SAN JOSE – A $1 billion mega port proposed for the Caribbean coast near the Panama Canal would put Costa Rica on the global logistics map and help meet rising demand for maritime shipping capacity, project organizer AMEGA said.
The facility, which would be built in Limon province, is a private project being developed by AMEGA, an international consortium.
The consortium has already received the go-ahead from Costa Rica’s government to develop a concession proposal that includes technical feasibility, environmental impact and financing studies.
The National Concessions Council gave the consortium the green light on Feb. 3, giving AMEGA 360 days to present the project proposal to the government.
The consortium began working on the project in 2006 in an effort to find a site in Central America near the Panama Canal to use as a transshipment port, AMEGA partner Carlos Dengo told EFE.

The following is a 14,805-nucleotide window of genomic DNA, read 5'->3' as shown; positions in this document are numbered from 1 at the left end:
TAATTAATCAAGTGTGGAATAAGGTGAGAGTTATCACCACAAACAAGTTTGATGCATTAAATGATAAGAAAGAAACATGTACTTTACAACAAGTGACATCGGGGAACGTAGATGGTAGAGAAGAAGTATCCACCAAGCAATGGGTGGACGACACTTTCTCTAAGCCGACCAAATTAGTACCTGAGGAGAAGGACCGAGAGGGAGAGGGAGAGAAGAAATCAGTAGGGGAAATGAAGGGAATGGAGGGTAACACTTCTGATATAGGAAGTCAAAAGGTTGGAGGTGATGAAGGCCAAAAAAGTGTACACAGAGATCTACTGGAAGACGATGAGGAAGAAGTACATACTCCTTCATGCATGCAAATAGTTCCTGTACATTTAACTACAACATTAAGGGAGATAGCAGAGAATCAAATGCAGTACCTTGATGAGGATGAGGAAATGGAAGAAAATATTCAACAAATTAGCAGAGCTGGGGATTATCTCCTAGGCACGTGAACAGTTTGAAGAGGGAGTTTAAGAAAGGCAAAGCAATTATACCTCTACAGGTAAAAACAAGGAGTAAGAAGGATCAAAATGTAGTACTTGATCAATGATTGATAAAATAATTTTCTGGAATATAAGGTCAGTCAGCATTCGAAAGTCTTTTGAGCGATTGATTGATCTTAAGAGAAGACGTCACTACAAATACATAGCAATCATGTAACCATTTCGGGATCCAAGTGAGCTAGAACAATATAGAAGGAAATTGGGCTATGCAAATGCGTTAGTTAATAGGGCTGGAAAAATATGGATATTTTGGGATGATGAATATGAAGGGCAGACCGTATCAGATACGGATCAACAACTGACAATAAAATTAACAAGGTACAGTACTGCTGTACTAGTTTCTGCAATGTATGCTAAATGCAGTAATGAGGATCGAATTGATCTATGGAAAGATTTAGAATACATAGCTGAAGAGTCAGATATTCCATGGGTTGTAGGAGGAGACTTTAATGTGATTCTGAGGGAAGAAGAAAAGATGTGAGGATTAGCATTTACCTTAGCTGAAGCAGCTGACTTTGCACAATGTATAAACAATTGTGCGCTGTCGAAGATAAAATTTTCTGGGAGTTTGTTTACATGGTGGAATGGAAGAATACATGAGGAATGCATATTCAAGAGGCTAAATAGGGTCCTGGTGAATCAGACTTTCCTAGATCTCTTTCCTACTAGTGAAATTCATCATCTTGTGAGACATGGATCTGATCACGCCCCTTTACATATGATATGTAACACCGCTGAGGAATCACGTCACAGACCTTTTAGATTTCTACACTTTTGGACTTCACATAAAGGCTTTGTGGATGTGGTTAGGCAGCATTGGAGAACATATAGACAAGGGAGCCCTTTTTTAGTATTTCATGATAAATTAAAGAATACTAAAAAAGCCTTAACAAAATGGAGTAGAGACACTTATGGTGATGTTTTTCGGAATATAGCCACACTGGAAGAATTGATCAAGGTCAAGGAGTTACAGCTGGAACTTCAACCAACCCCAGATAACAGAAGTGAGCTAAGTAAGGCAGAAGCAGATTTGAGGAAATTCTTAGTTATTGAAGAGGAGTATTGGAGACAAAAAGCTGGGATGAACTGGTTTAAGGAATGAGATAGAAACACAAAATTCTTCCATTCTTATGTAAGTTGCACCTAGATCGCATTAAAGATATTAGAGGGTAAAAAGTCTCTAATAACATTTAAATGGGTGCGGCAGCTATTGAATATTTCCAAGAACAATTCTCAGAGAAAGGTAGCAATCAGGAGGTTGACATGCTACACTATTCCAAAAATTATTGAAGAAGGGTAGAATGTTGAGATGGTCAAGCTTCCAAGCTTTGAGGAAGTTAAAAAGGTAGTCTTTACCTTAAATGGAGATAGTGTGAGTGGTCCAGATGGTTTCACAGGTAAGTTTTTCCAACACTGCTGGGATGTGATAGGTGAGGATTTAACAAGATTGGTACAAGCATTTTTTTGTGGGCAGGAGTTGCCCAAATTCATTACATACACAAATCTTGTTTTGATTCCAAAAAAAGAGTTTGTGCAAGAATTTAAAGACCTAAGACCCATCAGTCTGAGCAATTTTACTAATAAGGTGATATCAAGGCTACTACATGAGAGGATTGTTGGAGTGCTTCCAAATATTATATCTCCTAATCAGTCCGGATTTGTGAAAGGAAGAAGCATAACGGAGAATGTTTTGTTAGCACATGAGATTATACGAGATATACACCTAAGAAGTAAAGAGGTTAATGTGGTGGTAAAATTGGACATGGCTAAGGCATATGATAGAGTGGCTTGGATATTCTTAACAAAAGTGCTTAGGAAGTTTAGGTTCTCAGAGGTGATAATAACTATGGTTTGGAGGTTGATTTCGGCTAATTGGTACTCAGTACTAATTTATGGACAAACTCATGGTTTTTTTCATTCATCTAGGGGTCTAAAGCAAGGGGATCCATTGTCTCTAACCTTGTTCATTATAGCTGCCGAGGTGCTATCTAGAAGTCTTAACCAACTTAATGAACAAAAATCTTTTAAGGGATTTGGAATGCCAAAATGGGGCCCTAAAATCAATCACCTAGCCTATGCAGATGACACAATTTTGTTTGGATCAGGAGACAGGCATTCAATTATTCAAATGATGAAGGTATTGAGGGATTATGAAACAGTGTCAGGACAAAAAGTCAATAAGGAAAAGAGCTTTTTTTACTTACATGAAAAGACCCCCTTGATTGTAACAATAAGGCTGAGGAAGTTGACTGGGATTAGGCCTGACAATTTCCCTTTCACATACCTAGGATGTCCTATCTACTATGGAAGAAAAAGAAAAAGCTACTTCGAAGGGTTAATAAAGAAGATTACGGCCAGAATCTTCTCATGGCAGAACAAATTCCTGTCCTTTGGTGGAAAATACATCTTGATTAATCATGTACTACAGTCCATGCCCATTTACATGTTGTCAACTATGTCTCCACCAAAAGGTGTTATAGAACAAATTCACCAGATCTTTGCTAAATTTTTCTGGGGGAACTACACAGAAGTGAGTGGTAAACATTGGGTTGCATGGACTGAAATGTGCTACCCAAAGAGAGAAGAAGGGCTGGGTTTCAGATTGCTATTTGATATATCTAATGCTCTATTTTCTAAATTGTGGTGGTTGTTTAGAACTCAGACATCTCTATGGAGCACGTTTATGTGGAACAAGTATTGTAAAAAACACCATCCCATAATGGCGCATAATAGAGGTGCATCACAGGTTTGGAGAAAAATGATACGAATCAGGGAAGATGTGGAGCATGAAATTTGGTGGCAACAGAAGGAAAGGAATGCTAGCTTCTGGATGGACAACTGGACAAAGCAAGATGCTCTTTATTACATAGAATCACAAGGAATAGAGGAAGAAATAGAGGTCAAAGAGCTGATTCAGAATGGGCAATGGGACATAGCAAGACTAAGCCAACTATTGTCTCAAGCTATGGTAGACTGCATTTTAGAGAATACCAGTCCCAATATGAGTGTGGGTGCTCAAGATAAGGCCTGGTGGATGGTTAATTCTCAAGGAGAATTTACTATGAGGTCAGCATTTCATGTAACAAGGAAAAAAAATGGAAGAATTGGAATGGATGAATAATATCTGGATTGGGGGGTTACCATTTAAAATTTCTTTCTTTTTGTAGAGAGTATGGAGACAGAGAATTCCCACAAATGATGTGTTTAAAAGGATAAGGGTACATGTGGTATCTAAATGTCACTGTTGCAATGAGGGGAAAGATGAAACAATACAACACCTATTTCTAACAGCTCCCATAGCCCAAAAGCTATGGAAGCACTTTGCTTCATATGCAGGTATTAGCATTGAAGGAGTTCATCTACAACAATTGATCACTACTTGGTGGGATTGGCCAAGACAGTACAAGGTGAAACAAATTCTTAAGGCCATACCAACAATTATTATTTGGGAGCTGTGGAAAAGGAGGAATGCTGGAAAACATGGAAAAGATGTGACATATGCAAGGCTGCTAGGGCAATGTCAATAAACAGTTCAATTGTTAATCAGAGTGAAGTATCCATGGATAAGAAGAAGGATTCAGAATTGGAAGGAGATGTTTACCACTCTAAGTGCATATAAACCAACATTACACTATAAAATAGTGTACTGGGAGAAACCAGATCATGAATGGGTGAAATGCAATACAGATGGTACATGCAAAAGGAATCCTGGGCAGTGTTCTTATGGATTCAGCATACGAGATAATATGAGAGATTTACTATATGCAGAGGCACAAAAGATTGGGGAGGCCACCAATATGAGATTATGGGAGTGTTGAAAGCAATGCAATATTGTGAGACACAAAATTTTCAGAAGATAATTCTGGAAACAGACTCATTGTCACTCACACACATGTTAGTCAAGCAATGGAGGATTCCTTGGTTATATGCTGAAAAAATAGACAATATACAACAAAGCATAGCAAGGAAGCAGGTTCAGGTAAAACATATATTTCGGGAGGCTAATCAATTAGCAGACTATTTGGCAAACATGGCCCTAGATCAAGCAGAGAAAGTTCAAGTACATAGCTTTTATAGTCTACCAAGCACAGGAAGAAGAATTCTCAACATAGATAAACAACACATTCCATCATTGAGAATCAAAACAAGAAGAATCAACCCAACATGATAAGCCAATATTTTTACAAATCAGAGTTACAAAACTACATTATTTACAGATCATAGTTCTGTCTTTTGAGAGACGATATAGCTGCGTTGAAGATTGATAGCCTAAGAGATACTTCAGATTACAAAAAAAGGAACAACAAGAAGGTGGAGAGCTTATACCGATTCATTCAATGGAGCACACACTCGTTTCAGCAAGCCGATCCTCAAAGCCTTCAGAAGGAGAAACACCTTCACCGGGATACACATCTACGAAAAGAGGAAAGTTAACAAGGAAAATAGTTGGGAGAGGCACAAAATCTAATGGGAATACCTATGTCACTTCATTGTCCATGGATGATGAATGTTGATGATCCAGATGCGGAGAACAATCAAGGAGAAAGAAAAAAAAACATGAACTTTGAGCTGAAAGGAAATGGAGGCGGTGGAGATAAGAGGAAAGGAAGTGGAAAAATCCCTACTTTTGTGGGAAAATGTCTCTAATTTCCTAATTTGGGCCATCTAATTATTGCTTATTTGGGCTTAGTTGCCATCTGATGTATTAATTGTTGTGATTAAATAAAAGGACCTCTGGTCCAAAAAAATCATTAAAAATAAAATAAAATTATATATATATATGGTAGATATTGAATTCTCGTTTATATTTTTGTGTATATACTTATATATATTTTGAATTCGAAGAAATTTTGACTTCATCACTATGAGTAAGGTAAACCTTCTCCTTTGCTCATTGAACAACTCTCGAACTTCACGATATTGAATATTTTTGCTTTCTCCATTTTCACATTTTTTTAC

“It’s an international transshipment terminal. It’ll handle international cargo that does not come from or is headed to Costa Rica. It’s a logistics transshipment point for big to small ships or smaller ones to bigger ones,” Dengo said.
The terminal will occupy about 70 hectares (172 acres) in Moin, a port city in Limon, and have 10 post-Panamax cranes and facilities for handling cargo.
The project is expected to create 3,000 jobs during the construction phase and 1,000 permanent jobs, AMEGA partner Julio Castilla said.
“This port will put Costa Rica on the world logistics map. It’s a great opportunity for the country because it will serve the entire Caribbean and the East Coast of the United States,” Castilla said.
AMEGA, a Canadian company, was formed by Moffat & Nichol, Kina Group and Dennis Padron along with Costa Rican firms CDG, Grupo CMA, IBG, INDECA and HOLCIM.